Changing Gear: Biking & Transformation

Women Leaders

After languishing in the garage for almost a year I have recently got back on my - still shiny - road bike to explore more of the San Francisco Bay Area. I had many excuses for not riding: too busy with work & family, never quite the right weather or light, if I'm going to ride it should be with the kids, I didn't have the right gear - or I had the gear but no idea how to use it (it was both painful and embarrassing learning how to clip in/out of my new pedals!)... But the lure of travelling further, faster, than I can run or hike has tempted me back on the bike.  

So now that I am cycling, it's not enough to just ride, I want to do it right, to improve my technique - a skill I though I had mastered around 5 years old until trying to keep up with "the boys", to be more efficient (and aching less would be nice too). I have benefited from tips and tricks shared by experienced cyclists, by attending cycling workshops and by experimenting on my own. I have also been interested to observe similarities between preparing for and handling changes on my bike and the way in which I see women approaching change through Coaching...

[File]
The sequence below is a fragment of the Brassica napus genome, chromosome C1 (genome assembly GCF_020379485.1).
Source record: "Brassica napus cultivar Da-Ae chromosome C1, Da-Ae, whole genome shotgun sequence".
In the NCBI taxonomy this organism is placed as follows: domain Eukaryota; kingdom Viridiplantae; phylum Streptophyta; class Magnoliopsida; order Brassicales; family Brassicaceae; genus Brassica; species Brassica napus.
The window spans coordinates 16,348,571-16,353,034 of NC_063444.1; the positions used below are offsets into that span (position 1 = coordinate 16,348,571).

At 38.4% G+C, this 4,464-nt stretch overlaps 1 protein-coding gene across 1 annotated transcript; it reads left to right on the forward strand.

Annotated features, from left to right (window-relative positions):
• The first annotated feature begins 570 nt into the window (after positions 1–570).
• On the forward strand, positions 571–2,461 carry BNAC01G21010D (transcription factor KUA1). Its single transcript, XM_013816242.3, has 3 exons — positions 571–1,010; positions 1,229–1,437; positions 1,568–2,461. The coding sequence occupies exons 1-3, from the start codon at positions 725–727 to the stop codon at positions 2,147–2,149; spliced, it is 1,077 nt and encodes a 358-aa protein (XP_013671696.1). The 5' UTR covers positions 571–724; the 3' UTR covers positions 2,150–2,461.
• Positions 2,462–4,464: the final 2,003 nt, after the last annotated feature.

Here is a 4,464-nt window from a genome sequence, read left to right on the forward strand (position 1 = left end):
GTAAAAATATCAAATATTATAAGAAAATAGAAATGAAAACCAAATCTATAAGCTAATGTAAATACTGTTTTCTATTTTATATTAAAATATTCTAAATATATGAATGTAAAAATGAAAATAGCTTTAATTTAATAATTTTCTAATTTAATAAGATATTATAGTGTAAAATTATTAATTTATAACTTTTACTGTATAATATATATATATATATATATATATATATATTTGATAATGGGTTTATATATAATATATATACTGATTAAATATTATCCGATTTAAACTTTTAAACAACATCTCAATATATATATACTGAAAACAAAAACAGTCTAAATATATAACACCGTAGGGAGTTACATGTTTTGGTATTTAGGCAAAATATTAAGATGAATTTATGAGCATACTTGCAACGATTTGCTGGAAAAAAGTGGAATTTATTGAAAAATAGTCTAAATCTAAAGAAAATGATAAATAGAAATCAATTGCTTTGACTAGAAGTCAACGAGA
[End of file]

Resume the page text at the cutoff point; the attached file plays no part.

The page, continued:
Changing gear - small shifts: I am still tempted by the "big gear change" - "I need to make a big change to make a big difference" - usually this is when I underestimate my fitness or overestimate the scale of the obstacle in front...and yet there are times when sustaining the momentum and making the right smaller incremental shifts helps more.

Changing gear - big changes: I've learnt to prepare for the "big changes" (see The Chain Falling Off below) to start spinning faster, to make some small shifts in advance and to expect a change in momentum as a result of making a change.

Uphill: Why do I feel I need to work harder than I should, waiting until I've pushed almost to the top before changing gear, or refusing the offer of slipping behind another cyclist, why do I always feel I need to keep something in reserve? Why don't I notice the scenery or those around me on the uphill?

Downhill: What would it take to relax on the downhill and let go of the brakes?

Avoid Stopping: now I know why cyclists run the lights when they can! All that hard won momentum lost...

The Chain Falling Off: Standing on the side of the road - it's not a puncture (where you can potentially blame something else), in my case it's trying to change into the wrong gear at the wrong time. Getting my hands dirty and putting the chain back myself. Being prepared and having the right gear to maintain the bike whilst on a ride.

Me Falling Off: Whether it's falling off the bike on a steep descent, failing to un-clip my shoes in time I've learnt that the amount I get out of cycling is worth the bumps and bruises from the odd fall. As I told my 5 year old when she set off on her first ride - if you're not falling off you're not learning!